DATE or DATE PALM (Pkwnix dactyl ifera), a tall tree of the natural order Palma cecr. It is most notable for its fruit, which is an important part of the daily food of the natives of western Asia and northern Africa, where the tree is indigenous and from whence large quantities of dried dates (the fruit) are exported to other countries. The tree is also cultivated in some other warm countries, includ ing China, Italy, France, Snain and parts of the United States — Florida, New Mexico, Arizona and California, in the last three of which a promising industry seems to be becoming started. The tree, which attains a height of 100 feet, and bears fruit for one or two centuries, is, like other palms, useful in many ways; nearly all its parts are used for something. Date seeds are roasted and used as a substitute for coffee, or ground, and pressed for oil and the pomace used for stock food. The leaves are used for matting, baskets, thatch, etc.; the terminal bud as a vegetable; the wood for fence making and other purposes where great strain is not expected; the fibre of the bark for making rope; but the fruit, which, contains proteids, gum and pectin, and is particularly rich in sugar, is the most important part. It is one of the principal sources of wealth in the countries where the date is indigenous. It is believed that the leaves of this palm are the ones referred to in biblical writings, and at the present time the leaves of this palm are largely used upon Palm Sunday among Christians living where the trees abound. The leaves were also symbolical of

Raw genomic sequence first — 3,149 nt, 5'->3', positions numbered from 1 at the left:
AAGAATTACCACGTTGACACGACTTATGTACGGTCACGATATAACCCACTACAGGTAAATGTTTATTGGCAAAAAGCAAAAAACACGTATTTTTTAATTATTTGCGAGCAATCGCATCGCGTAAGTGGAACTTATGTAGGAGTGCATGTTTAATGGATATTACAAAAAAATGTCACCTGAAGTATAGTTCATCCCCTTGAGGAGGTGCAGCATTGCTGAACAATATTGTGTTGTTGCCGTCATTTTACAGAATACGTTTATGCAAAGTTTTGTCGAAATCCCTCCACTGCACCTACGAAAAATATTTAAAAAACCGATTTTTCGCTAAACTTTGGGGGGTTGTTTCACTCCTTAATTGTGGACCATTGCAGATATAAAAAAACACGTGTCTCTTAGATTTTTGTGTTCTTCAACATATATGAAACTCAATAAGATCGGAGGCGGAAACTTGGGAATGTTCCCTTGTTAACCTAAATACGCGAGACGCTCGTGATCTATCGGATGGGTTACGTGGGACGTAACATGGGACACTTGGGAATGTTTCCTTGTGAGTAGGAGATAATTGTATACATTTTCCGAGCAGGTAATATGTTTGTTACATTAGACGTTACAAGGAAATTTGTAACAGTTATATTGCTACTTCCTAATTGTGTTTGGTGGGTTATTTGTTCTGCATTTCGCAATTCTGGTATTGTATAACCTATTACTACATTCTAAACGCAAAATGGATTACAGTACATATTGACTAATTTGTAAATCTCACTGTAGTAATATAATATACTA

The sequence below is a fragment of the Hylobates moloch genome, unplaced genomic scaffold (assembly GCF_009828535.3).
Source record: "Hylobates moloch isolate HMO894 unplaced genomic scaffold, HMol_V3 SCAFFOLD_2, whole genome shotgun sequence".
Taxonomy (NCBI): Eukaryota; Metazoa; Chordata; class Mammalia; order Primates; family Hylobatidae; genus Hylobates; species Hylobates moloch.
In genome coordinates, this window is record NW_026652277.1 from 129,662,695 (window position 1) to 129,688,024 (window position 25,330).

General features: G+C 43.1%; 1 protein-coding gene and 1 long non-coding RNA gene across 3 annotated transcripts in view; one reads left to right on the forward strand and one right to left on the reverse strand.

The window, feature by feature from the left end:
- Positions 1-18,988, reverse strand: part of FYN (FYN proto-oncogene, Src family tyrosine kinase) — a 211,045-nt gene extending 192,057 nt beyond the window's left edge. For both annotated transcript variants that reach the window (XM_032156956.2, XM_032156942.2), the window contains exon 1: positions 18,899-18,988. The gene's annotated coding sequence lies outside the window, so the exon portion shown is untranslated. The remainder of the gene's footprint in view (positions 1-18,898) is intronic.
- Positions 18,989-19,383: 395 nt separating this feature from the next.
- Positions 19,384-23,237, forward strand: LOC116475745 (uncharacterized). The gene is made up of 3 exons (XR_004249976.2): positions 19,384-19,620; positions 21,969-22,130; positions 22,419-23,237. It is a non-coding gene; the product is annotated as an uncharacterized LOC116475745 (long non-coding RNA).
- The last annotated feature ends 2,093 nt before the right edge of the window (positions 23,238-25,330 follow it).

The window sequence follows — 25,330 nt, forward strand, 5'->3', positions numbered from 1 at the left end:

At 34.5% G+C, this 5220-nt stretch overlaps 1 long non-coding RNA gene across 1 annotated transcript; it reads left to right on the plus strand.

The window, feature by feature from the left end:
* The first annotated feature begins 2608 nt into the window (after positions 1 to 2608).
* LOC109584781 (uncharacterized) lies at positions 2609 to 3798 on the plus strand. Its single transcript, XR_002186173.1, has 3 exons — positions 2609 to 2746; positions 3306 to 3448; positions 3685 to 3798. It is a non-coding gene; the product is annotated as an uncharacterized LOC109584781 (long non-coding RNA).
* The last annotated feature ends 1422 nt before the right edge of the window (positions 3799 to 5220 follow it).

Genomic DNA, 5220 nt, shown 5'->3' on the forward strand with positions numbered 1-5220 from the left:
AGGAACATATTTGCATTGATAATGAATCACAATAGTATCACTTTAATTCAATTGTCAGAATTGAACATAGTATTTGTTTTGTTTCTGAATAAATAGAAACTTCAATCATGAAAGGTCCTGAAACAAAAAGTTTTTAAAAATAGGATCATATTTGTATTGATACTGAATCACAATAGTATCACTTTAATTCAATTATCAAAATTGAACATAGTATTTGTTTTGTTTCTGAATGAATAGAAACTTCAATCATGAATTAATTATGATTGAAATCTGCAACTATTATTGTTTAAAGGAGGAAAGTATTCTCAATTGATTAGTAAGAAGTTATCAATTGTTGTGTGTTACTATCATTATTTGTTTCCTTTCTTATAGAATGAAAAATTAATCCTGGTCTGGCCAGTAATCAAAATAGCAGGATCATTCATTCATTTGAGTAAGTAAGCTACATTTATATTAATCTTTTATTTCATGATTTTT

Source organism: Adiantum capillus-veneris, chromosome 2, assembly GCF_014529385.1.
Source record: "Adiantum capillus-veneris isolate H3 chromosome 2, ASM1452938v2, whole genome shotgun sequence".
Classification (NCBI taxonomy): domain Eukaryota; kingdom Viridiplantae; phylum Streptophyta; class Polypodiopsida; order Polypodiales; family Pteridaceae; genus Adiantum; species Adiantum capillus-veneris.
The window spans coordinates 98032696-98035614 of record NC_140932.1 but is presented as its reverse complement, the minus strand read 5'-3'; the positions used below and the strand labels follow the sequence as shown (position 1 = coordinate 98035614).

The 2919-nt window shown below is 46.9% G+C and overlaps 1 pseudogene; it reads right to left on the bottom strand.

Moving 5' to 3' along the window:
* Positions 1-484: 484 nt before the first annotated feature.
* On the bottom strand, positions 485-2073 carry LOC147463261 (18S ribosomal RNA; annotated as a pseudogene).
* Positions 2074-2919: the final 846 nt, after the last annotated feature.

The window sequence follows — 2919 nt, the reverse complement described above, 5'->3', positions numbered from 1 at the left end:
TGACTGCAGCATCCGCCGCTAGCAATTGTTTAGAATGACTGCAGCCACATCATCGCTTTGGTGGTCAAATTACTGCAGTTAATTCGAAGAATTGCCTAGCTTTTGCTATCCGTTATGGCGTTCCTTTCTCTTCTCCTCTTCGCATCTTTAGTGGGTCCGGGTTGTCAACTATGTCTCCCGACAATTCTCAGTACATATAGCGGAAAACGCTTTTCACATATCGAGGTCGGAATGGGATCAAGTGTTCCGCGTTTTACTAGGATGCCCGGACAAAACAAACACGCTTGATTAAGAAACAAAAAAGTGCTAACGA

victory. beauty, etc., among the ancient Greeks and Jews.
Since the male and female flowers are borne on separate trees, enough specimens of stami nate flowering trees must be planted to fertilize the blossoms on the others which alone produce fruit. Since the plants obtained from seeds are of unknown sex until they flower, and since the proportion of inferior seedlings to seedlings which bear superior fruit is very large, the date is propagated by means of suckers, since these retain the characteristics of the parent. The young plants are set in sunny situations, in almost any kind of soil where water is within reach of the roots or can be Supplied by irriga tion. The sandy, alkaline soils of deserts seem more satisfactory than the richer soils necessary for the growth of general crops. The trees are very difficult to make grow after transplanting, because they demand much attention especially as to watering. A loss of 50 per cent is not uncommon even with the best of attention. The surviving trees should commence to bear when about eight years old. The fruit is borne in clusters which hang from the thick crown of large pinnate leaves. Individual trees produce from 300 to 500 pounds or more of fruit in a season. The fruit is eaten both fresh and dried and is divided into soft and dry dates. They vary in color, quality and size.